By Amy Lyons
26 Apr 2021

Understanding the Google Local Pack

SEO Strategy     Link Building     Technical SEO

The first thing that comes to mind when I hear “snack pack” is Lunchables, but crackers and cheese are not what Google is serving in the local SERP. The Google Pack, (also known as the Google Map Pack, Local 3 Pack, and endearingly coined “Snack Pack”) is another helping of Google’s best answer for your local queries. Here’s how it works, and why your business should be hungry for it. 

What Was Once Just the OneBox

Google-Snackpack-Featured

The Google Local Pack is the box of results that appears at the top of a local query SERP. Long ago — in terms of Google updates —  Google created the OneBox with the local 10-pack. A little over a year later, Google whittled it down to a 7-pack with local ad features. In 2015, Google’s update trimmed the pack once again to what we now know as the Local 3-Pack. In response to emails from Search Engine Land about the update to the Local 3-Pack, a Google spokesperson said:

“We are constantly exploring the best way to bring a better search experience to our users. This update provides people with more relevant information, including photos, reviews, and prices, for searchers that have multiple results for a given location.”

Is Google serving up a smaller portion size? Sure. It revolves around the idea that less is more. The portion may be smaller, but it is compact with useful information for the common searcher. This update also coincides with the changing use of the internet in 2016, when mobile internet traffic surpassed desktop traffic for the first time. The transition to a 3-pack result with dense information that fits easily on a small handheld screen is a nice pairing and nod to what would later become extremely important for SEO: mobile-first design.

The transition of preference for searching on mobile devices resulted in a change in how Google indexes and crawls webpages. Those that are responsive and optimized for mobile devices and user experience are preferred by Google. And, while there hasn’t been an official rollout, the 3-pack could be paired down even farther to a 2-pack specifically on mobile searches. While the potential for a 2-pack on mobile is in the testing stages of exploration, it does speak to the competitive and ever-evolving nature of what it might take to rank in the pack.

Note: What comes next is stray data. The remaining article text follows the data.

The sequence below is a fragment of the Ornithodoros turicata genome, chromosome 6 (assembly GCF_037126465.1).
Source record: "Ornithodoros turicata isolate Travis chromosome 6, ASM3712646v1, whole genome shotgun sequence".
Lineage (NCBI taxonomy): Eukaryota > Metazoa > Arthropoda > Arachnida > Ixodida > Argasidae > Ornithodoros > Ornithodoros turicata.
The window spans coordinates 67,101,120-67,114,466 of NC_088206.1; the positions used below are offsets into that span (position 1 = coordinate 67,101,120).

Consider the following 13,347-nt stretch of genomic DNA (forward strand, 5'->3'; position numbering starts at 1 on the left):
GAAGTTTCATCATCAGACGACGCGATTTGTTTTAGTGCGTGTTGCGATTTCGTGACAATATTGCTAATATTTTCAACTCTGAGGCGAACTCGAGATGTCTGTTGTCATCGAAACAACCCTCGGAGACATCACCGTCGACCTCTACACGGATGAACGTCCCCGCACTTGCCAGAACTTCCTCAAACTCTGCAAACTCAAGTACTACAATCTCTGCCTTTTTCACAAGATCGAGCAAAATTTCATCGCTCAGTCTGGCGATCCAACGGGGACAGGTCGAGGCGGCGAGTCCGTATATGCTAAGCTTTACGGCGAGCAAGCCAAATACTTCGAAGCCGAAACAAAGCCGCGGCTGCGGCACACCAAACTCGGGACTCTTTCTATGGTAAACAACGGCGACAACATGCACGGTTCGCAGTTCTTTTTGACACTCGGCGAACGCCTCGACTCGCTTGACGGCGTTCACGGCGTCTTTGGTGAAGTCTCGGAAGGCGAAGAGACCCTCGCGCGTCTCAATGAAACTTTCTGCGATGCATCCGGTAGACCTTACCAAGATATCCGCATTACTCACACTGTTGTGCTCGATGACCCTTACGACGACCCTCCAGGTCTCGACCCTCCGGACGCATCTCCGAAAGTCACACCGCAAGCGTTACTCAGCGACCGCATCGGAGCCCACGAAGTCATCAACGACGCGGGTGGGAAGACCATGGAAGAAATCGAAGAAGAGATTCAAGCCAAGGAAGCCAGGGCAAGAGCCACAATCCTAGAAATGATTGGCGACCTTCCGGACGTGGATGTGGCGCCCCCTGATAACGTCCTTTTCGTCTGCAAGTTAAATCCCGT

The Daily Special — What Is the Google Local Pack Today?

Google-Snackpack-Daily-Special

 

Today’s Snack Pack is lean and clean. If you google “grocery store near me” the SERP will display:

  • A map of your general location.
  • A paid Ad in position 0.
  • The top three “near me” search results for your query — the Snack Pack. 

 Each result in the Google Local Pack on a mobile device shows:

  • The name of the business and a photo.
  • Star reviews and how many reviews they have. 
  • The proximity of the business to your location.
  • The business’s address.
  • The hours of operation.
  • Special features of note, that may include in-store shopping, curbside pickup, and/or delivery, etc. While some features made an entrance in guidance for businesses due to COVID, it is likely that many special features and additional information are here to stay.

Fatty Stats

Google-Snackpack-Fatty-Stats

 

At the bottom of the snack pack is an option to see more places/results. However, studies on click-through rates show that the average CTR for position one is 28.5%. The combined percentage of positions 1-3 equals an average of 55.2% of clicks. This means that if you can make it to position one, on average, you could receive almost 30% of clicks for your site/services. If you are in any of the top three positions, you may be able to capitalize on over half of all click-through traffic.

While these averages do not fully predict user behavior or determine the reality and experience of each searcher, they indicate that the organization and composition of the Google Local Pack can have a large impact on a business. Especially considering Google statistics show that “76% of people who search for something nearby on their smartphone visit a related business within a day, and 28% of those searches result in a purchase.”